Brunch is a weekend institution for good reason (and would totally dominate weekdays if given the chance). Not only can you indulge in bacon but also an alcohol fan’s favorite pastime: day drinking. Personally, however, I’m not a fan of most brunch staples. Mimosas? Boring. Bloody Marys? Taste like a can of tomato sauce. Thankfully, Los Angeles has a few venues like Terrine, Rose Cafe, and Love & Salt whose amazing craft cocktails go beyond the mundane. But it’s Josh Goldman’s brunch cocktail program at Belcampo Meat Co. in Santa Monica that truly shines.
Every one of his brunch cocktails tempts me, even the Bloody Marys. Take your pick of reimagined classics like a Ramos Gin Fizz made with cereal infused-milk or modern classics like Portland bartender Jeffrey Morgenthaler’s Kentucky Breakfast. His selections and their execution are completely outside the box, with prep so intensive that its prep book for the recipes is 25 pages long, double-sided.
In keeping with Belcampo’s philosophy, they produce everything from scratch. “We ferment strawberry soda, ginger beer—we do it all because that’s what Belcampo is about. It also gives us a lot more control over the cocktail and exactly what we want it to taste like,” says Goldman. There are even dedicated daytime prep people who come in so the bartenders can focus on making the drinks.
“We want that first cocktail in your hand as fast as possible,” explains Goldman. “Because the faster you can enjoy that first cocktail the more likely you are to get that second one or that third. If you wait forever for that first cocktail you’re less likely to order another one.”
Here’s a look at the brunch cocktails.
House Bloody Mary: Since Goldman isn’t fond of the texture of tomato juice, he made his own. The barman purees tomatoes, adds salt and sugar, then boils the mixture. When the solids rise to the top he skims them and is left with a blood-red tomato water that is then run through a coffee filter. This is the base for the Mary which is then mixed with vodka, cooked and raw Belcampo bacon, porcini mushroom powder, and cracked black pepper. This is cooked in a vacuum for a few hours, frozen overnight, and then strained through a coffee filter again. The finished cocktail is poured over celery ice cubes which imbue it with even more flavor while melting. Complex to make but super quaffable, unlike most Bloody Marys.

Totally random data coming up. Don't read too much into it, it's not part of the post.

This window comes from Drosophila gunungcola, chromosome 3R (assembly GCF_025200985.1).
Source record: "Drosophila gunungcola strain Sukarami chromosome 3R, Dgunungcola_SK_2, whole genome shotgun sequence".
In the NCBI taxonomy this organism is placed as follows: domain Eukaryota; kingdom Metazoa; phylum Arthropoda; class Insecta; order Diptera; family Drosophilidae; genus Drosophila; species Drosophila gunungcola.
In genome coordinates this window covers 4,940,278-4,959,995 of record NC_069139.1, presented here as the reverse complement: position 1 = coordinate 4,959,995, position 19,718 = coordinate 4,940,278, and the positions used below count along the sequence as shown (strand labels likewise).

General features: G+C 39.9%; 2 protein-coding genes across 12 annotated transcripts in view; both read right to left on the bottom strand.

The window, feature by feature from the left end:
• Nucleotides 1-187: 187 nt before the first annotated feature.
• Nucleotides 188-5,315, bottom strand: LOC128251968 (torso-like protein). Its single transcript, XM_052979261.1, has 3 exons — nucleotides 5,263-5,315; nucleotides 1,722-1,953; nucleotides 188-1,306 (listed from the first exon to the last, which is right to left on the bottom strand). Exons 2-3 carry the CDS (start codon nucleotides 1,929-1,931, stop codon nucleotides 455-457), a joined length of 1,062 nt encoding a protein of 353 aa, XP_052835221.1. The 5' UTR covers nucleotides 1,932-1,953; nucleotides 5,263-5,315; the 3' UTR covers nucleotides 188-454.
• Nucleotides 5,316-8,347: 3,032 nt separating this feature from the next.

Snapping Turtle: For this gorgeous vegetarian Mary, Beefeater gin is flash infused with botanicals and herbs then kept refrigerated. The green tinged gin is then mixed with shiso, honey, and cracked black pepper. For some spice, Goldman hits it with wasabi oil. It is then garnished with edible micro flowers.
Ramos Cereal Milk: Goldman tried eight different berry-flavored breakfast cereals before he decided on Fruity Pebbles for his Ramos Gin Fizz variation. “Fruity Pebbles was by far the best out of all of them. It was the balance, the quality of the sweetness that came with it,” says Goldman. Since a Ramos is notoriously labor-intensive, the bar cuts down the time by using an ISI whipper to aerate the Fruity Pebbles cream.
Basque Sangria: This cocktail was recycled from the first menu Goldman and Julian Cox worked on together at the first Test Kitchen with Michael Voltaggio. “The Floc de Gascogne is like a Pineau des Charentes,” says Goldman. “It’s a little bit sweet but it’s balanced with fresh orange juice and the acidity from lemon and some Combier.” To emulate the fruit in traditional sangria but with a twist, freeze dried fruits are sprinkled on top of the cocktail, providing different textures from when some drop in the glass and soak of the cocktail or stay crispy.
Irish Coffee: Made to the specs of the original from 1940s Ireland, brown sugar cube is dissolved with hot coffee and Jameson Black Barrel. The cocktail is served up in a Belcampo mug with handwhipped cream layered on top, emulating the same hot cocktail used to cheer up cold and miserable American tourists who disembarked at the Shannon Airport back in the day.
Local Anesthetic: Goldman first fell in love with the Painkiller cocktail in New Orleans during Tales of the Cocktail. Rivera had been nominated for a Spirited Award so the team rented a house in the Garden District, around the corner from the Rum House and its infamous $5 Painkillers. “When you’re hungover there’s nothing better than a Painkiller,” he says. So for his version he uses housemade coconut cream, fresh orange juice, tangerine juice, fresh pineapple, and Denizen 8 year, which he and Cox represent.
By the way, Belcampo’s full cocktail menu is also available in the daytime should you crave a Gin & Chronic or a Bananas Foster Flip.